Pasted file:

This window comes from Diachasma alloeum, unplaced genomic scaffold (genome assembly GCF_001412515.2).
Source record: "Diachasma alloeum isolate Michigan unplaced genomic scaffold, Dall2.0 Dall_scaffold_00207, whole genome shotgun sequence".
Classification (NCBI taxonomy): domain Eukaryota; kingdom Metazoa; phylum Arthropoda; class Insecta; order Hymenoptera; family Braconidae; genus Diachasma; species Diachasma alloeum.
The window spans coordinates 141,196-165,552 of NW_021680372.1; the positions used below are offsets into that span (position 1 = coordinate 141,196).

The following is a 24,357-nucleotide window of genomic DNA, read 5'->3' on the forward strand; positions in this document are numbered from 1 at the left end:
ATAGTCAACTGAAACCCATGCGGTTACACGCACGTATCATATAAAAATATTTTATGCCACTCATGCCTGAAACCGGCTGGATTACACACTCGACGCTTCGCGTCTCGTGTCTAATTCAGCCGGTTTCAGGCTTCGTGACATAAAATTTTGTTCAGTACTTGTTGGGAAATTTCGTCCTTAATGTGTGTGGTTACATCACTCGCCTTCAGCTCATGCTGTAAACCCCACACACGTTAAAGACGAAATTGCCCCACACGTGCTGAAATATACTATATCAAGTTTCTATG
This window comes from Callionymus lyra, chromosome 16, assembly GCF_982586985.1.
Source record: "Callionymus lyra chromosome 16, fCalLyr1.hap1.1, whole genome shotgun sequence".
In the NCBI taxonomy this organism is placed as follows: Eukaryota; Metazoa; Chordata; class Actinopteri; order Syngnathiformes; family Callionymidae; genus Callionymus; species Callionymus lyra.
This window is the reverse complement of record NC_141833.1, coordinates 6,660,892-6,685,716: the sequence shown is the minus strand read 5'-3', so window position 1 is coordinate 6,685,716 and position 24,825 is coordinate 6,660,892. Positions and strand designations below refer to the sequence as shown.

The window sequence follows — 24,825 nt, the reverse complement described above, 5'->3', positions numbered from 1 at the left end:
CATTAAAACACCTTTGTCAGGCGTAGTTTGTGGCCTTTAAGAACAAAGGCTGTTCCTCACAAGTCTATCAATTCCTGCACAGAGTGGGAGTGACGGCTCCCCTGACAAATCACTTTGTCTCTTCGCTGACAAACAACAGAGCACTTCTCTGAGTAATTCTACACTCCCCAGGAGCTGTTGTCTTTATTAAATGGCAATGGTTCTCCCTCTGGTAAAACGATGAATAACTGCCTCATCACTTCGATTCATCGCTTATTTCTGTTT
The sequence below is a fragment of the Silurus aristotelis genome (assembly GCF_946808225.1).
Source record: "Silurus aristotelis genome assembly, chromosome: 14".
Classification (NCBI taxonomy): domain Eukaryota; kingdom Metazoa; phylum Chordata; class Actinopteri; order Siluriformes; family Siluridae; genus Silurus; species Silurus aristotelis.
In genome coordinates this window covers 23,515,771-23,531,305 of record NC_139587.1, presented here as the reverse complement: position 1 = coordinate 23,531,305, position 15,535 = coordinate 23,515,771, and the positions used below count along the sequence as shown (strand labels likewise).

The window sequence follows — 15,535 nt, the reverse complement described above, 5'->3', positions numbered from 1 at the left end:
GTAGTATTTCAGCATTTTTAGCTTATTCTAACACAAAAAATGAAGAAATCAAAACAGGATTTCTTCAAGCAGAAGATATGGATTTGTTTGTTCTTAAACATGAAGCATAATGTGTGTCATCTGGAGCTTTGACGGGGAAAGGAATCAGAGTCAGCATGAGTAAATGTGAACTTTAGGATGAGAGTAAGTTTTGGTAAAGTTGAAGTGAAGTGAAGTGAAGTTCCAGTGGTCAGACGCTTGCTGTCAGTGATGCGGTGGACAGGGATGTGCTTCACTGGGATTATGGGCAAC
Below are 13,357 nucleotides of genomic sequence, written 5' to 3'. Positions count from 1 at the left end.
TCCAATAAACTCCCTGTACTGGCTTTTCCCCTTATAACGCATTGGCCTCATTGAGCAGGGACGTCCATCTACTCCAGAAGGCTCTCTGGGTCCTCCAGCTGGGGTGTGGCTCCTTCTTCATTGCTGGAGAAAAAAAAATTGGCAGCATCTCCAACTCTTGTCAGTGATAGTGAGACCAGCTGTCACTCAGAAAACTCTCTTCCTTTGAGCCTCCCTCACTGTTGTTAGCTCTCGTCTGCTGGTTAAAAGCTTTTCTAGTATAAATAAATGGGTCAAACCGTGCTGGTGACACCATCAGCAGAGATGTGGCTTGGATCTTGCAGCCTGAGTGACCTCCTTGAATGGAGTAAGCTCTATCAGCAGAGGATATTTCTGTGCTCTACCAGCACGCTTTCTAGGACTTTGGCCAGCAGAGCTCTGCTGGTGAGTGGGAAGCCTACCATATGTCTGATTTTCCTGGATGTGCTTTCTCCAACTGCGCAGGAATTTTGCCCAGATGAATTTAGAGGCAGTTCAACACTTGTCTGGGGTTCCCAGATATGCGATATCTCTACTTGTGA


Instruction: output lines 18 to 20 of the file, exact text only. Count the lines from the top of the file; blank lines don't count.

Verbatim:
GTAGTATTTCAGCATTTTTAGCTTATTCTAACACAAAAAATGAAGAAATCAAAACAGGATTTCTTCAAGCAGAAGATATGGATTTGTTTGTTCTTAAACATGAAGCATAATGTGTGTCATCTGGAGCTTTGACGGGGAAAGGAATCAGAGTCAGCATGAGTAAATGTGAACTTTAGGATGAGAGTAAGTTTTGGTAAAGTTGAAGTGAAGTGAAGTGAAGTTCCAGTGGTCAGACGCTTGCTGTCAGTGATGCGGTGGACAGGGATGTGCTTCACTGGGATTATGGGCAAC
Below are 13,357 nucleotides of genomic sequence, written 5' to 3'. Positions count from 1 at the left end.
TCCAATAAACTCCCTGTACTGGCTTTTCCCCTTATAACGCATTGGCCTCATTGAGCAGGGACGTCCATCTACTCCAGAAGGCTCTCTGGGTCCTCCAGCTGGGGTGTGGCTCCTTCTTCATTGCTGGAGAAAAAAAAATTGGCAGCATCTCCAACTCTTGTCAGTGATAGTGAGACCAGCTGTCACTCAGAAAACTCTCTTCCTTTGAGCCTCCCTCACTGTTGTTAGCTCTCGTCTGCTGGTTAAAAGCTTTTCTAGTATAAATAAATGGGTCAAACCGTGCTGGTGACACCATCAGCAGAGATGTGGCTTGGATCTTGCAGCCTGAGTGACCTCCTTGAATGGAGTAAGCTCTATCAGCAGAGGATATTTCTGTGCTCTACCAGCACGCTTTCTAGGACTTTGGCCAGCAGAGCTCTGCTGGTGAGTGGGAAGCCTACCATATGTCTGATTTTCCTGGATGTGCTTTCTCCAACTGCGCAGGAATTTTGCCCAGATGAATTTAGAGGCAGTTCAACACTTGTCTGGGGTTCCCAGATATGCGATATCTCTACTTGTGA